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Chapter by Melissa Ngo

"The Myth of Security Under Camera Surveillance"


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    Archive for the ‘Medical data’ Category

    Vox: 23andMe reverses its decision to move to more lax privacy settings

    Thursday, September 18th, 2014

    Vox reports on a decision concerning the privacy of medical data by by genetics testing company 23andMe:

    The personal genetics testing company 23andMe is reversing plans to make a major change to its privacy settings, after a Vox story raised concerns about the move.

    On September 9, we published a feature about some of the pitfalls of personal DNA testing, with a focus on 23andMe, a leading company in the field. We talked to some people who used 23andMe and ended up unexpectedly finding close family members they didn’t know they had. In one case, a professor’s parents divorced after the site revealed that his father had a child before he was married. We reported that 23andMe was planning to alter its user settings in a way that could make these unexpected reunions happen more frequently. [...]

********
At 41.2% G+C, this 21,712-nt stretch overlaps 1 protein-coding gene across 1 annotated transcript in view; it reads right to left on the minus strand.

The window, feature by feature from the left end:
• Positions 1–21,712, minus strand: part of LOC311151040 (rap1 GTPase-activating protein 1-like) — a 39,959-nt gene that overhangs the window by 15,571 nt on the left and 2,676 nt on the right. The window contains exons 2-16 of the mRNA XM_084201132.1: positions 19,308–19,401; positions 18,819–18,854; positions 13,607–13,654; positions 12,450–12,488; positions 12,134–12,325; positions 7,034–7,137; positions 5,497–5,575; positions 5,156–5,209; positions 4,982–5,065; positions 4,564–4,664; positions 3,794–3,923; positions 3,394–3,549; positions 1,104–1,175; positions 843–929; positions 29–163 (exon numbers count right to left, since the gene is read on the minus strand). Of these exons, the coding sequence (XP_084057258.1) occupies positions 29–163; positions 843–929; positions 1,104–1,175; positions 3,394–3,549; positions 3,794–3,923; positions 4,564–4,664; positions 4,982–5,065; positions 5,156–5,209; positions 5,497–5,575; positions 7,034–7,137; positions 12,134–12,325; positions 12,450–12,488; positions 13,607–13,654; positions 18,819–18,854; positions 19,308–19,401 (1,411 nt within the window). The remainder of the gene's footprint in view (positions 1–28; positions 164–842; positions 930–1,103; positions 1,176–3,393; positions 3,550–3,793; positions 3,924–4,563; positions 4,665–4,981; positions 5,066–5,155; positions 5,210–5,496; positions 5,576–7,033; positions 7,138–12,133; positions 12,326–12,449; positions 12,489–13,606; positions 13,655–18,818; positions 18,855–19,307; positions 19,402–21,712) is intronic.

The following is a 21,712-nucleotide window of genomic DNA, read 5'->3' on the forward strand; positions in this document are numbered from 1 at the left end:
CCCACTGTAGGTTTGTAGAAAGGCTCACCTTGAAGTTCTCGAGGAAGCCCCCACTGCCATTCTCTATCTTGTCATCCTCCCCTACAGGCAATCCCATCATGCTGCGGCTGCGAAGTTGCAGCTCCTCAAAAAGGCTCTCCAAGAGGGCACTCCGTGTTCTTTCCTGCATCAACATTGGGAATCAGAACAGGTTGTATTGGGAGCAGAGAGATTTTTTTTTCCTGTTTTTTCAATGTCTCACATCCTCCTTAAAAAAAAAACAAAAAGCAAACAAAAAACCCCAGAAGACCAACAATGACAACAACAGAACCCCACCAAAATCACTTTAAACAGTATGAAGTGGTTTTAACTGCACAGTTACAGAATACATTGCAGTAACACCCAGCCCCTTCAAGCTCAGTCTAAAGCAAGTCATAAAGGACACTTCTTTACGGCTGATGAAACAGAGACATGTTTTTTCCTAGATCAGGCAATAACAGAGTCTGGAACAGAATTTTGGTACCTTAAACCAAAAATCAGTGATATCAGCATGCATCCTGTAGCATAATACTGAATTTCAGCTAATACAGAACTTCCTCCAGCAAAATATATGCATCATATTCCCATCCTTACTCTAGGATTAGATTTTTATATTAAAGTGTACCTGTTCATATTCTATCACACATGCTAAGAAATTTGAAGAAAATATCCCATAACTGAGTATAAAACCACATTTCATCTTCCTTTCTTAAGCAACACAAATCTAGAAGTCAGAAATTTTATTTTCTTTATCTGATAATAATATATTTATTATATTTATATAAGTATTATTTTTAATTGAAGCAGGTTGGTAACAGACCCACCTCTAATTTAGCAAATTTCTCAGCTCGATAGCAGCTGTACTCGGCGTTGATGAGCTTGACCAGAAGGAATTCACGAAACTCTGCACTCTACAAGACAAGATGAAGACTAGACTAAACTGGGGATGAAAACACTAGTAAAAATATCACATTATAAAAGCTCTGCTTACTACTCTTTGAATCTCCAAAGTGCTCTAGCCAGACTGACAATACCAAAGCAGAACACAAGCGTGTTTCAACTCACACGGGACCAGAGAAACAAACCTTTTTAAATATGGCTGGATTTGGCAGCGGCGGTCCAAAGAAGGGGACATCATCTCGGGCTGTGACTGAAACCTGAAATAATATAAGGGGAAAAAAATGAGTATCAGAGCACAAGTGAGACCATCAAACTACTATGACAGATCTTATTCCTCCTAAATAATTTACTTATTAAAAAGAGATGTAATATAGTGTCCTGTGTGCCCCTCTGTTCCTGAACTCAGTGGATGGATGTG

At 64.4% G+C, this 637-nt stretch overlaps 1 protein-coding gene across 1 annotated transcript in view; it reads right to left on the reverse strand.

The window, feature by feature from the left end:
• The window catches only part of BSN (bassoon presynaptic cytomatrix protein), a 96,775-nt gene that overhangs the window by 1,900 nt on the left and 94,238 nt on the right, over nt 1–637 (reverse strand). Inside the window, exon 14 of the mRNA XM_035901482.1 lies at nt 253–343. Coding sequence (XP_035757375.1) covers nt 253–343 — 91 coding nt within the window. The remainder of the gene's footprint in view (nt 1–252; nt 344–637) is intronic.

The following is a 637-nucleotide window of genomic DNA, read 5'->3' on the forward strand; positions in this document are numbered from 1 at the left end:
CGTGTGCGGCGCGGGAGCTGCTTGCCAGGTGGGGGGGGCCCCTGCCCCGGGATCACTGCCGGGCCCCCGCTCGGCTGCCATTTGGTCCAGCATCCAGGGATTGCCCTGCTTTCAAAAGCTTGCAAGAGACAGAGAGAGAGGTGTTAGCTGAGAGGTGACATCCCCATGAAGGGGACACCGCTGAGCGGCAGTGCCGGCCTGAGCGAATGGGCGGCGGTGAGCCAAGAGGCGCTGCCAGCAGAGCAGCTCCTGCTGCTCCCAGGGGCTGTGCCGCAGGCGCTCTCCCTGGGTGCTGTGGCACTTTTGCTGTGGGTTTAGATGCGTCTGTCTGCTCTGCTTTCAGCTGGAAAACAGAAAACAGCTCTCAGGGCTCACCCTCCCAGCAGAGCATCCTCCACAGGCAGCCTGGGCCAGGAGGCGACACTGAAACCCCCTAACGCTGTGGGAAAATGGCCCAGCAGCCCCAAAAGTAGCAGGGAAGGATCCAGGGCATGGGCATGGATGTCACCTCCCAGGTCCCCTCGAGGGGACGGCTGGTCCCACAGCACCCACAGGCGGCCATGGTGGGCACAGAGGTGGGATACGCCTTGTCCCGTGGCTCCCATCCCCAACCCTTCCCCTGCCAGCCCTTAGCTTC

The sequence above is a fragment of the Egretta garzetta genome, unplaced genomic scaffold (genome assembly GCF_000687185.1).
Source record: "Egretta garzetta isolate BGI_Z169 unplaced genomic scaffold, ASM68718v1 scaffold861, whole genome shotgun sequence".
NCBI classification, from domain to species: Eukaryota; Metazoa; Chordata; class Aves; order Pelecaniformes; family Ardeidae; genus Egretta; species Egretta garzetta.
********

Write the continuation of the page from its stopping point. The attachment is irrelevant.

But, because of concerns raised by the Vox story, the company reversed its decision to make those changes. It is also going to hire a Chief Privacy Officer.

    Read the Vox story for the full statement from the 23andMe chief executive.

    New York Times: With Apple Pay and Smartwatch, a Privacy Challenge

    Thursday, September 11th, 2014